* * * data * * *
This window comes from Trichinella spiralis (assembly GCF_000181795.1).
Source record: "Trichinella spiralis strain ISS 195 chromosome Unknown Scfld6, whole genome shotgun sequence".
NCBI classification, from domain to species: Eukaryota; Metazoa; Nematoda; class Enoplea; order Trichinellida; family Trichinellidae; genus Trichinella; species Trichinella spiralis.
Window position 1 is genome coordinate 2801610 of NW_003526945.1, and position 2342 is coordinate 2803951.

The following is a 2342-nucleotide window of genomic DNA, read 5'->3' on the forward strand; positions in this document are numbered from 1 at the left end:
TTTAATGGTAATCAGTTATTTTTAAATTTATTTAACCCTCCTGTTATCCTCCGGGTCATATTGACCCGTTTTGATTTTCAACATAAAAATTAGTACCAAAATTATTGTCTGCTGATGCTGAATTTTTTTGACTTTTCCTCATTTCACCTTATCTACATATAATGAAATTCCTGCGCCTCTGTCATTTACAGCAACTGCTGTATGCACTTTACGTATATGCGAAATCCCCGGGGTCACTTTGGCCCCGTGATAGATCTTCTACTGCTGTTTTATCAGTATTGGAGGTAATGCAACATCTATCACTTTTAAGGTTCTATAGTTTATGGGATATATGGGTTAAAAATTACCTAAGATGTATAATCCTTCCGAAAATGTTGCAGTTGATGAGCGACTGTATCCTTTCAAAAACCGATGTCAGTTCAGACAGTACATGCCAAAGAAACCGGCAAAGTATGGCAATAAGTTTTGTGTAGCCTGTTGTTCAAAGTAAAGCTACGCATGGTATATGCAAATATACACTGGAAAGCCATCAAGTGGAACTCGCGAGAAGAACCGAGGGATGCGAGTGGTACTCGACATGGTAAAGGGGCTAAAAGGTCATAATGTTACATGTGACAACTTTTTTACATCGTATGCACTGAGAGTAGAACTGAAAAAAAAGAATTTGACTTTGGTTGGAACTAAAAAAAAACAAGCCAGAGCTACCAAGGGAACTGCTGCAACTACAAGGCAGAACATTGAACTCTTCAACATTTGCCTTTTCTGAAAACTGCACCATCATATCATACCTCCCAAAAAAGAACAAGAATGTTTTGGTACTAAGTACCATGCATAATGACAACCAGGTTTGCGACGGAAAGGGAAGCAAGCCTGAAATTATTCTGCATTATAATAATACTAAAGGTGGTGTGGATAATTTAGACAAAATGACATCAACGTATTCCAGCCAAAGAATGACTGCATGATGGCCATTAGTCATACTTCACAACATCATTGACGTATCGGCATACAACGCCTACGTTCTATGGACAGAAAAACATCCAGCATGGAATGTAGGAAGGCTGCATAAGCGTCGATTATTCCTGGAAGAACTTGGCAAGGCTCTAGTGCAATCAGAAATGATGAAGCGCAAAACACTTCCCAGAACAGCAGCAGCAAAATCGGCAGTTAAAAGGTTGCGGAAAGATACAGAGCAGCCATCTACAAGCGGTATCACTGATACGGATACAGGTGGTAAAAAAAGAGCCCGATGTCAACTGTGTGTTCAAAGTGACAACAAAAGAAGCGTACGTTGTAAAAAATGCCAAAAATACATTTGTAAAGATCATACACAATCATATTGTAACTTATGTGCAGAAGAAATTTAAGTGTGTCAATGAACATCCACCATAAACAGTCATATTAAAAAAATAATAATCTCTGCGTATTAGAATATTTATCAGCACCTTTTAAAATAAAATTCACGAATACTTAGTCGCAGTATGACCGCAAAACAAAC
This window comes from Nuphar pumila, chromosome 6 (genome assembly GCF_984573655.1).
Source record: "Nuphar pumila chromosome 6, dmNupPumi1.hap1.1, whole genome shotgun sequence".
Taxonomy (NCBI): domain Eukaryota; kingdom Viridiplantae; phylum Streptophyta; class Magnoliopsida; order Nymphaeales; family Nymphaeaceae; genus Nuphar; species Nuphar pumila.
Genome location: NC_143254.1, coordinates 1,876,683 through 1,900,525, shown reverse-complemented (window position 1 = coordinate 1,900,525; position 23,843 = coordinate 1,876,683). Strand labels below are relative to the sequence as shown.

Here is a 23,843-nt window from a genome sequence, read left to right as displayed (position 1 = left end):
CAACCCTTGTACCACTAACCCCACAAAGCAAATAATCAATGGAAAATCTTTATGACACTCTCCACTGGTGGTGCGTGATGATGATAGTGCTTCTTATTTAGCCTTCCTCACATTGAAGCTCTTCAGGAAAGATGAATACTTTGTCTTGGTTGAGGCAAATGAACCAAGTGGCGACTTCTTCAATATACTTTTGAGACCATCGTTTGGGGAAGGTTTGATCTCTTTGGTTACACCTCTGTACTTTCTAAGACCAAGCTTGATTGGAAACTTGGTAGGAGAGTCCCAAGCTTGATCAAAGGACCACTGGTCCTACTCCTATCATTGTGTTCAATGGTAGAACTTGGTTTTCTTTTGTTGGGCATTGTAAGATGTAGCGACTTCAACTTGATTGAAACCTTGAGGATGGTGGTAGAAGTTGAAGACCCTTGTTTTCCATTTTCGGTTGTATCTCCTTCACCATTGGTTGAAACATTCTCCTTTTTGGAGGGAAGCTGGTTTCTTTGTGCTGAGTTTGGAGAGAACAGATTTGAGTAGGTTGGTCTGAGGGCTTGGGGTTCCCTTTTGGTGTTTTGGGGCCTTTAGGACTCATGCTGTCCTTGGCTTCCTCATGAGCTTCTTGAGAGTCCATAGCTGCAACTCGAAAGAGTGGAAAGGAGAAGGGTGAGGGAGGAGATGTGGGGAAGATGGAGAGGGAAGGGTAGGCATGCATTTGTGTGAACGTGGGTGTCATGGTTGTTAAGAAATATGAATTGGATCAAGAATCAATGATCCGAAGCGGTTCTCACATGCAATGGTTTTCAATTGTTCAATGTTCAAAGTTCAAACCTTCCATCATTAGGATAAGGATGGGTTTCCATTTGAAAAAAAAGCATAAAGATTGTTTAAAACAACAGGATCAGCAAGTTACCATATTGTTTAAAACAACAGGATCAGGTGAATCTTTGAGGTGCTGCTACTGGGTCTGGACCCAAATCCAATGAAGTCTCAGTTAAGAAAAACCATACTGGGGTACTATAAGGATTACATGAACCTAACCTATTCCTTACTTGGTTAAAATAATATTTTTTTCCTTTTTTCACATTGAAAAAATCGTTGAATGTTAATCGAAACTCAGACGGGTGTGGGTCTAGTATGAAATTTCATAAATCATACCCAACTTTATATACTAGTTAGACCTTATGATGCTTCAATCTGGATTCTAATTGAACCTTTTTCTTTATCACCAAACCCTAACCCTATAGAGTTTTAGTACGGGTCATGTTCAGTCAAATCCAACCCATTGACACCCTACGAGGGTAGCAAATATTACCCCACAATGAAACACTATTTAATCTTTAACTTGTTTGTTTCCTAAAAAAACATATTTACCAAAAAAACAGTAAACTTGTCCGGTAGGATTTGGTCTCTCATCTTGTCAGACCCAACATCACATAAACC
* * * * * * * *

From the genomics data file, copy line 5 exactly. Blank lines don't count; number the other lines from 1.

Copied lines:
The following is a 2342-nucleotide window of genomic DNA, read 5'->3' on the forward strand; positions in this document are numbered from 1 at the left end: